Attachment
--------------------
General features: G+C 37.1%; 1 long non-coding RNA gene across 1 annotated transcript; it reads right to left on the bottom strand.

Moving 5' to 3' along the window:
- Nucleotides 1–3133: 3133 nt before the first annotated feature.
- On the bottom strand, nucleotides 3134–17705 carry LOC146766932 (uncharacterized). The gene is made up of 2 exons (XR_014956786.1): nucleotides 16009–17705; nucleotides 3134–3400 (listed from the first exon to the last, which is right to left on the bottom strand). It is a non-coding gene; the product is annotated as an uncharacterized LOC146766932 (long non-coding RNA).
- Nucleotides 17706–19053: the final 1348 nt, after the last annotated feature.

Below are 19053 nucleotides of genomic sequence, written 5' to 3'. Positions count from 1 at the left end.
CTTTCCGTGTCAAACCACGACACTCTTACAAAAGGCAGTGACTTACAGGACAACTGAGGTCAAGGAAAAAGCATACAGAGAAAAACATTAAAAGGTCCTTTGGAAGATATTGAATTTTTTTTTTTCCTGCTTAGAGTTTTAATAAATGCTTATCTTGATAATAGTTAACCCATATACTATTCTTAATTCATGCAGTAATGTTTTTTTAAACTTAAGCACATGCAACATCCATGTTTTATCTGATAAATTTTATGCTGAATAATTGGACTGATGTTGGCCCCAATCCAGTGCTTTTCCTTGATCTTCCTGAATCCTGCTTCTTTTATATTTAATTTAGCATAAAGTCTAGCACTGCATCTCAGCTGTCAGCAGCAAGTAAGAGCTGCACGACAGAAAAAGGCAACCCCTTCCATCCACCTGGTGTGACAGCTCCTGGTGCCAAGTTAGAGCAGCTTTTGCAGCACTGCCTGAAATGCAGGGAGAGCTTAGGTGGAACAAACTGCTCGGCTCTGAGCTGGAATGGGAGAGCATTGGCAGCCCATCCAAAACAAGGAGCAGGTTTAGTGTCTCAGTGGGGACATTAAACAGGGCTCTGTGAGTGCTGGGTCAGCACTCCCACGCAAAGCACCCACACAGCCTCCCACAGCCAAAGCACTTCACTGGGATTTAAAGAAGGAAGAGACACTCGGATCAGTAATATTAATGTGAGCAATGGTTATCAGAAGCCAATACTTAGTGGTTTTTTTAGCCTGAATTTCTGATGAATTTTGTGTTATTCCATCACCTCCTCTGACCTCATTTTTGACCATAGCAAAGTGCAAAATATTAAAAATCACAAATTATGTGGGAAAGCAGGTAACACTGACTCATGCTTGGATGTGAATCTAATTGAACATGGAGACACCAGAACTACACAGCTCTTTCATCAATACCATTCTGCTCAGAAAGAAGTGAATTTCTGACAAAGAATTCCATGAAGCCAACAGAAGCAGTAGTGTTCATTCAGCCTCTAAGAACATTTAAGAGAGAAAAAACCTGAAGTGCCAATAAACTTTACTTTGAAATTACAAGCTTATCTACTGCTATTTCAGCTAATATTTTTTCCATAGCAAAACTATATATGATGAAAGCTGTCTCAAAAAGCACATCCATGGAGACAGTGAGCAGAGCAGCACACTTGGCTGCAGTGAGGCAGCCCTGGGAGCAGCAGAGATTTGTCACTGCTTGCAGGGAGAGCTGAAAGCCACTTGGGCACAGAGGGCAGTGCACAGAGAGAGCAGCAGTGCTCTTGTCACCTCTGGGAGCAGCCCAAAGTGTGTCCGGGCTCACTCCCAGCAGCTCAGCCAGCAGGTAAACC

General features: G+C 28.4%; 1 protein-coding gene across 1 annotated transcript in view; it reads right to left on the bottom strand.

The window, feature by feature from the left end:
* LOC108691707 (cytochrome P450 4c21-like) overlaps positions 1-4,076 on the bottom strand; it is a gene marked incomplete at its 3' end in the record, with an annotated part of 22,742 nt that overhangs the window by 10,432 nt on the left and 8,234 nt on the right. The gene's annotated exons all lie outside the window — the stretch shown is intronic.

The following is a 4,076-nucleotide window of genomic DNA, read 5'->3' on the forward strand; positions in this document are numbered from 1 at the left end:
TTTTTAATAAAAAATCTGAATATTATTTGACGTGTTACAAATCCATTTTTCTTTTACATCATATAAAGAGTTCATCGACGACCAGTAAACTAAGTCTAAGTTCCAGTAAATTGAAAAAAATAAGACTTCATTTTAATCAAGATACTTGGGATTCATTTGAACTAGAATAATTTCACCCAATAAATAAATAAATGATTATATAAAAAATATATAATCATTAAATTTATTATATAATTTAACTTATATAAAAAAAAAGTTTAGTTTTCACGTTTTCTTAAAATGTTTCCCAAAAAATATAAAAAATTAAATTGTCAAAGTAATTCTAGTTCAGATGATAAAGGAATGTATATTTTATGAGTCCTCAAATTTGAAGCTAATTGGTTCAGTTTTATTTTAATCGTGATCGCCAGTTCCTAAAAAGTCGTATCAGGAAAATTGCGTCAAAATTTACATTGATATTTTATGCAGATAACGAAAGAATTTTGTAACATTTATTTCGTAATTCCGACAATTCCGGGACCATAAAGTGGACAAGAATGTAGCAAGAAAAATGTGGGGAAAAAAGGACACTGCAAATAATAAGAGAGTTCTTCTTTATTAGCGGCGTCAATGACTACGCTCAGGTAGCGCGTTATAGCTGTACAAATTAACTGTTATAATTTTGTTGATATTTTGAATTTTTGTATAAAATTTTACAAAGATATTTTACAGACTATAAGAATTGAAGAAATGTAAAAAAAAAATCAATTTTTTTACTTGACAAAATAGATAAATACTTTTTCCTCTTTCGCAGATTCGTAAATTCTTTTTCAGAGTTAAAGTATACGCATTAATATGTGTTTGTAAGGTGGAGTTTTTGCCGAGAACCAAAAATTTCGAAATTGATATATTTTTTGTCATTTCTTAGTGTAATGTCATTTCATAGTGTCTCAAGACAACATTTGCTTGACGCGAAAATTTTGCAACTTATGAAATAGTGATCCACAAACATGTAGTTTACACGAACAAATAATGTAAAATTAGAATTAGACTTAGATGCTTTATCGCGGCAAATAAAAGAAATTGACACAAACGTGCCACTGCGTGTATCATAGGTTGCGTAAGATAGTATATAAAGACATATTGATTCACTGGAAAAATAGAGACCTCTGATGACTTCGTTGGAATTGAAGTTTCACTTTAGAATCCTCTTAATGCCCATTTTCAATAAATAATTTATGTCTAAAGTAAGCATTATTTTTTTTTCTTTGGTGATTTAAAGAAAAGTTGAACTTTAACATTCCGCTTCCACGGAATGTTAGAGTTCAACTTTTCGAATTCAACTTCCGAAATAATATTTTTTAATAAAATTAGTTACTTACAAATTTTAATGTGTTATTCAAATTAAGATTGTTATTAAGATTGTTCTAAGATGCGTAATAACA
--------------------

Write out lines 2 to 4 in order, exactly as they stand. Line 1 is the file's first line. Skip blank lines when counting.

Moving 5' to 3' along the window:
- Nucleotides 1–3133: 3133 nt before the first annotated feature.
- On the bottom strand, nucleotides 3134–17705 carry LOC146766932 (uncharacterized). The gene is made up of 2 exons (XR_014956786.1): nucleotides 16009–17705; nucleotides 3134–3400 (listed from the first exon to the last, which is right to left on the bottom strand). It is a non-coding gene; the product is annotated as an uncharacterized LOC146766932 (long non-coding RNA).